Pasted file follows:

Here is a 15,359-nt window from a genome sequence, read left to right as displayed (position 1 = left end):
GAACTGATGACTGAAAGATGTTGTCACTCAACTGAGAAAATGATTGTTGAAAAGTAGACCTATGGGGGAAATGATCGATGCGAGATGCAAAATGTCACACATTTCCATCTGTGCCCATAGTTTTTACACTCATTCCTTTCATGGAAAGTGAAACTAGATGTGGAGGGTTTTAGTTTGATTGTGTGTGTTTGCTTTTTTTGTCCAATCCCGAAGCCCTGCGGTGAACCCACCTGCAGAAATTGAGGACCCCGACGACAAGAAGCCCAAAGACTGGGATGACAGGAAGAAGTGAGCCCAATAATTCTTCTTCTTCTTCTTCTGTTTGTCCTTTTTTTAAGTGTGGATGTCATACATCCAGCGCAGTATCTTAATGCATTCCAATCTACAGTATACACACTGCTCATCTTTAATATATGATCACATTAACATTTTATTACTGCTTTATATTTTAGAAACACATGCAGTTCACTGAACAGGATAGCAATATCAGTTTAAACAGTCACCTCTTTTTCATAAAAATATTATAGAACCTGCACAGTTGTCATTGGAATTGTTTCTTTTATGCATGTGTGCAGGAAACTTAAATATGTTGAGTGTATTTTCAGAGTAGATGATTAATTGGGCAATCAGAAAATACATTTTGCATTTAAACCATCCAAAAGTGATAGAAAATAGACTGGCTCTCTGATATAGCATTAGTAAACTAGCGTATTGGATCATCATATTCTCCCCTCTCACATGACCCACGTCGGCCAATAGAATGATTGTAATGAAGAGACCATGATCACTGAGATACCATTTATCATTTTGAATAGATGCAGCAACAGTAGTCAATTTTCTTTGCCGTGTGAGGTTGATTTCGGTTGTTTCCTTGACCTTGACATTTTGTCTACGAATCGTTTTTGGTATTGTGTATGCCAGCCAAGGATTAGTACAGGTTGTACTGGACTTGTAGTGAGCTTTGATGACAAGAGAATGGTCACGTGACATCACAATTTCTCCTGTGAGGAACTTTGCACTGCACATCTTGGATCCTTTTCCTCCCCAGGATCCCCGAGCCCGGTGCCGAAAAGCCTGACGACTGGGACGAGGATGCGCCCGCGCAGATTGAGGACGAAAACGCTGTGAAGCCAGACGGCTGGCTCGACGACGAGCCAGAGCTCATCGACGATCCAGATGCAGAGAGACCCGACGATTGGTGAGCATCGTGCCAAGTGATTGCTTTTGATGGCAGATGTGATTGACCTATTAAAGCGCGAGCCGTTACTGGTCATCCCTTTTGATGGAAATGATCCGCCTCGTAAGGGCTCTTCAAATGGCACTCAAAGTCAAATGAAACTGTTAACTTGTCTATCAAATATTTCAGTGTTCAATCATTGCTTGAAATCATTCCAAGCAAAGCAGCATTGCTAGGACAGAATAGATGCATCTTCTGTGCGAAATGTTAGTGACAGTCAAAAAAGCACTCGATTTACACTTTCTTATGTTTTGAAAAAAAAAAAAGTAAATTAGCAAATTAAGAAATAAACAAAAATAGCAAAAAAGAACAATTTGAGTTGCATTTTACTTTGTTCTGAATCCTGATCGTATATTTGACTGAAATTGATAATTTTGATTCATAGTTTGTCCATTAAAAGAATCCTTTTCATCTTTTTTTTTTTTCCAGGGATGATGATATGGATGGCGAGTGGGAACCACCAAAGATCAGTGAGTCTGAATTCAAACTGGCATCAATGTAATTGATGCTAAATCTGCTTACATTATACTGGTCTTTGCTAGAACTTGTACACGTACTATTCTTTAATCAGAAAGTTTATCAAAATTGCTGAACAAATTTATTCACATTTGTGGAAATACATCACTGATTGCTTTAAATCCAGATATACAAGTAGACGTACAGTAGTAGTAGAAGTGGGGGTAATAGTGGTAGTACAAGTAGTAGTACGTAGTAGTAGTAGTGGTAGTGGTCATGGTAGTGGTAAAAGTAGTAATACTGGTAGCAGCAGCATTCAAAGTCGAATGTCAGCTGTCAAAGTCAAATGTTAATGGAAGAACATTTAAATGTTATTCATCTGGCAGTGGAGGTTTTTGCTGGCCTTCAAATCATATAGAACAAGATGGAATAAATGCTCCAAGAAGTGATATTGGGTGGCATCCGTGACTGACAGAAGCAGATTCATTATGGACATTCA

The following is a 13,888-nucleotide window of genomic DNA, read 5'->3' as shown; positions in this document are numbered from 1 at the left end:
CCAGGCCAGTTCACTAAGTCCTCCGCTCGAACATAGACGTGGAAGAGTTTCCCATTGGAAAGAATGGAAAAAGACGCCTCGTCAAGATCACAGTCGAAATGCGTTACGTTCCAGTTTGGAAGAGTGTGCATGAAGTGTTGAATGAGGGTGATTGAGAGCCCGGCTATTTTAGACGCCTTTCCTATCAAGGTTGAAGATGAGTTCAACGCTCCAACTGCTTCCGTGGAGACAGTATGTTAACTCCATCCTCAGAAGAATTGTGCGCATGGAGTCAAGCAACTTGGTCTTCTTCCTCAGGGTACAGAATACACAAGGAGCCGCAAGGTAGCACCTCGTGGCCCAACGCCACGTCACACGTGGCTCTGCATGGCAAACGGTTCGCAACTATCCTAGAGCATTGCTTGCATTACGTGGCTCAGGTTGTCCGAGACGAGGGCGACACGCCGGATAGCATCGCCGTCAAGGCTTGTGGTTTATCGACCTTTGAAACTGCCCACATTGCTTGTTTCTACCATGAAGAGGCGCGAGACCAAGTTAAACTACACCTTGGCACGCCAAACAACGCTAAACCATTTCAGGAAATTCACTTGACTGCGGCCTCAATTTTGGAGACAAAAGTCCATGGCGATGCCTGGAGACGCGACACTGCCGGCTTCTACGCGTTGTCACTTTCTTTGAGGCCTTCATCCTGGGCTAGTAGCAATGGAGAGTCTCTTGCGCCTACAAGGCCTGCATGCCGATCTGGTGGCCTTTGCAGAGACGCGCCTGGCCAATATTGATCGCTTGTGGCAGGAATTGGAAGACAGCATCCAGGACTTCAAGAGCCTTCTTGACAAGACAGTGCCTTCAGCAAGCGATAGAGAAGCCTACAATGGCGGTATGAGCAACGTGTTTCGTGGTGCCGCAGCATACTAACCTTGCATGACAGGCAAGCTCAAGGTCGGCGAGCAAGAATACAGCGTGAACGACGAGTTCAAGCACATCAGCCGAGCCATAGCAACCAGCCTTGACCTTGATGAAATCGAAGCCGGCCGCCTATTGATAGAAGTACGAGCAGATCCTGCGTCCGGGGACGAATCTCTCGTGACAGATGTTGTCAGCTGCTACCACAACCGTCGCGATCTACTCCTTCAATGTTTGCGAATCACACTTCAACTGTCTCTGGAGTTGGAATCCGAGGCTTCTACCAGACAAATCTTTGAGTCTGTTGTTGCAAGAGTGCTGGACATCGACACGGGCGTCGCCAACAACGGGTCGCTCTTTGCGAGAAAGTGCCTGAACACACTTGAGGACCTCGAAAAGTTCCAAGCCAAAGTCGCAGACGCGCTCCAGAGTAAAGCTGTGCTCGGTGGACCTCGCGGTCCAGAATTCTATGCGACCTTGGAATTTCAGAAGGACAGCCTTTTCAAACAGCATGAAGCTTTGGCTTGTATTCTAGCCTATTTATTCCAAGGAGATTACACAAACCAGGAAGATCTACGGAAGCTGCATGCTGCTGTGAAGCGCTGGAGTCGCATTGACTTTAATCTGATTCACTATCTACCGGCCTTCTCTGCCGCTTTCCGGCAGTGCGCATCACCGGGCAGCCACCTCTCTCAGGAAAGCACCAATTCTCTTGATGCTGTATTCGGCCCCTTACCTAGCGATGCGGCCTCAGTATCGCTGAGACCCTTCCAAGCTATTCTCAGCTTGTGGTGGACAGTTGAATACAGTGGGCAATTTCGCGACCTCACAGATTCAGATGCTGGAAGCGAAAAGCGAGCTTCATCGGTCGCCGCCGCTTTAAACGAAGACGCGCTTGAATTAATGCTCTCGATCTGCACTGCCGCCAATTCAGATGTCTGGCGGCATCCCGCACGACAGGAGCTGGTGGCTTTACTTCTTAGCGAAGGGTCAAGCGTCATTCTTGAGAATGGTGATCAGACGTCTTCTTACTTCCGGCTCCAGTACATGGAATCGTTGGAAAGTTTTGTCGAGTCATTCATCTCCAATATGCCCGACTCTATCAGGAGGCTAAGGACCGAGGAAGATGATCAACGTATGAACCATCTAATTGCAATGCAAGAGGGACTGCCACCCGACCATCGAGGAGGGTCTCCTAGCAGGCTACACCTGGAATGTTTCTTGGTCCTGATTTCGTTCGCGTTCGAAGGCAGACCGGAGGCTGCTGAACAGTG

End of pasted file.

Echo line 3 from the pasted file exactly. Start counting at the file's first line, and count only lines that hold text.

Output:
The following is a 13,888-nucleotide window of genomic DNA, read 5'->3' as shown; positions in this document are numbered from 1 at the left end: